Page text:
Matters are obscured, obfuscated, and adumbrated at every turn, but Banville handles this play of light and shadow expertly.
Cleave is sympathetic and human in his failings.
He is helpless, the actor who has forgotten his lines -- not only on the stage, but in everyday life.
He flails about, trying to gain some foothold again, uncertain of so much, unable to break free of old habits and personal weakness.
His relationship with his wife is an uneasy one, but he still finds comfort with her.
He loves his estranged and vulnerable daughter but is powerless to help her.
Banville shows him compassion, but never opts for the easy solutions: Lily, for example, becomes a daughter-substitute for Cleave, but the actor remains painfully aware that nothing can take Cass' place.
Cleave is a flawed hero, but a grand one nevertheless.
Memory, delusion, and reality mix throughout Eclipse, with Cleave uncertain of which to trust and which to focus on.
Cleave hopes to locate "the singular essential self, the one I came here to find, that must be hiding, somewhere, under the jumble of discarded masks."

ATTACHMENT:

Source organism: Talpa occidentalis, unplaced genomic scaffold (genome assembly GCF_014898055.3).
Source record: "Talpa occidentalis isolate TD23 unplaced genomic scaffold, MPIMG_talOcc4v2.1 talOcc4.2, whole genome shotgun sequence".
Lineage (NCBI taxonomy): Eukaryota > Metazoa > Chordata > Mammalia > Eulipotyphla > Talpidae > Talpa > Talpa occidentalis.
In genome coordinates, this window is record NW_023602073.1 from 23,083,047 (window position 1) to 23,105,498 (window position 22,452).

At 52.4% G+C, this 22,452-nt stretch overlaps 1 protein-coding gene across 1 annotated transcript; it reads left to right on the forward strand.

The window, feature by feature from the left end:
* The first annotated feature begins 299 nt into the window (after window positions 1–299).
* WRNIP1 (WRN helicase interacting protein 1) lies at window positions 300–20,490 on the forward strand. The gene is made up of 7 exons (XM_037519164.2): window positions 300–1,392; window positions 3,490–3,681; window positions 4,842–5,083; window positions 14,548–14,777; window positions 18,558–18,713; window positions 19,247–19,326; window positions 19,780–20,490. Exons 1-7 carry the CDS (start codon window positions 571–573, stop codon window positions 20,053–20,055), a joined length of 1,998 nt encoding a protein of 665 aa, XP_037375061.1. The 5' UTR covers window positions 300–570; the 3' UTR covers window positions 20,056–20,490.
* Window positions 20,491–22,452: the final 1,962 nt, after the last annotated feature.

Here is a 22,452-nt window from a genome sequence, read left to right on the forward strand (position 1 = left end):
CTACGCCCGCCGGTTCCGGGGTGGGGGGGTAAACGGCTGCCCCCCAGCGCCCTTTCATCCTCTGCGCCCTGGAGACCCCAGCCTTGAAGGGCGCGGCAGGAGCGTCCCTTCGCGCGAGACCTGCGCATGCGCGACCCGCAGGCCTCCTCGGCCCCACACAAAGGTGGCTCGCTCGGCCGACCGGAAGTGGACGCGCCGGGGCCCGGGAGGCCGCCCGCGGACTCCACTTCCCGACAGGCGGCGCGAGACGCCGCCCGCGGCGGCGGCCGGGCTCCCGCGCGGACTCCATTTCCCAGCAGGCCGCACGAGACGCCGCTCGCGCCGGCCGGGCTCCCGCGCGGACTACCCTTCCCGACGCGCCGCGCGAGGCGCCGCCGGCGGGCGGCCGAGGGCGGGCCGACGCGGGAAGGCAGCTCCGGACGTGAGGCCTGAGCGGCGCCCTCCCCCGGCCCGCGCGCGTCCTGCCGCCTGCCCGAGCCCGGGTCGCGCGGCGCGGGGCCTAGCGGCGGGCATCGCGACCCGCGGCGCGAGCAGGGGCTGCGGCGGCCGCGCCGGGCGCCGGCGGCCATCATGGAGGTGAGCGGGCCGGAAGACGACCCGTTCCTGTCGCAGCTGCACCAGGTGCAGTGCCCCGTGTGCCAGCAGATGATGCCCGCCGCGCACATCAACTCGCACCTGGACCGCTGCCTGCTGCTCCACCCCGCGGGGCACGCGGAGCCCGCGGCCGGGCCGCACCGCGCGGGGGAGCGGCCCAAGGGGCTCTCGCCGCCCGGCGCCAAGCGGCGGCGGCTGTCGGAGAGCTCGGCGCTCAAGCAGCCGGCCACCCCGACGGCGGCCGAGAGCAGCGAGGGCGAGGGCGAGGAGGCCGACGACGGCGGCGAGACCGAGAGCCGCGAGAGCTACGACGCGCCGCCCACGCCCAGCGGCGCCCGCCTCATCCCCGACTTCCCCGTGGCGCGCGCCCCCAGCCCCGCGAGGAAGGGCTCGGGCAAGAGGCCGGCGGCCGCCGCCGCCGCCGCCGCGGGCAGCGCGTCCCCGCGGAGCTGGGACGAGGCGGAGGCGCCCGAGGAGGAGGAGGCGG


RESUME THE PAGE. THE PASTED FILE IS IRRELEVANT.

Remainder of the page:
In the childhood home and in his memories he hopes to revisit the time before he donned the masks that carried him through to the present, but he was an actor from early on, always performing and playing.
At one point he finds: "I have stepped through the looking-glass into another world where everything is exactly as it was and at the same time entirely transformed."
These shifts -- this is not the only one -- do help him along, and Banville presents this slow, odd transformation very well.
The beginning of Eclipse seems somewhat overdone, but it settles down nicely into a surprisingly powerful tale.
Banville unlooses not a torrent but a bubbling brook of language.
The story moves along beautifully, with constant shifts, ripples, and sparkles, right to its dramatic end.
A fine book, certainly recommended.
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Other books by John Banville under review:
Other books of interest under review:
- See Index of Irish literature at the complete review
- See Index of contemporary British fiction
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About the Author:
Irish author John Banville was born in 1945.
He has written a number of highly acclaimed novels.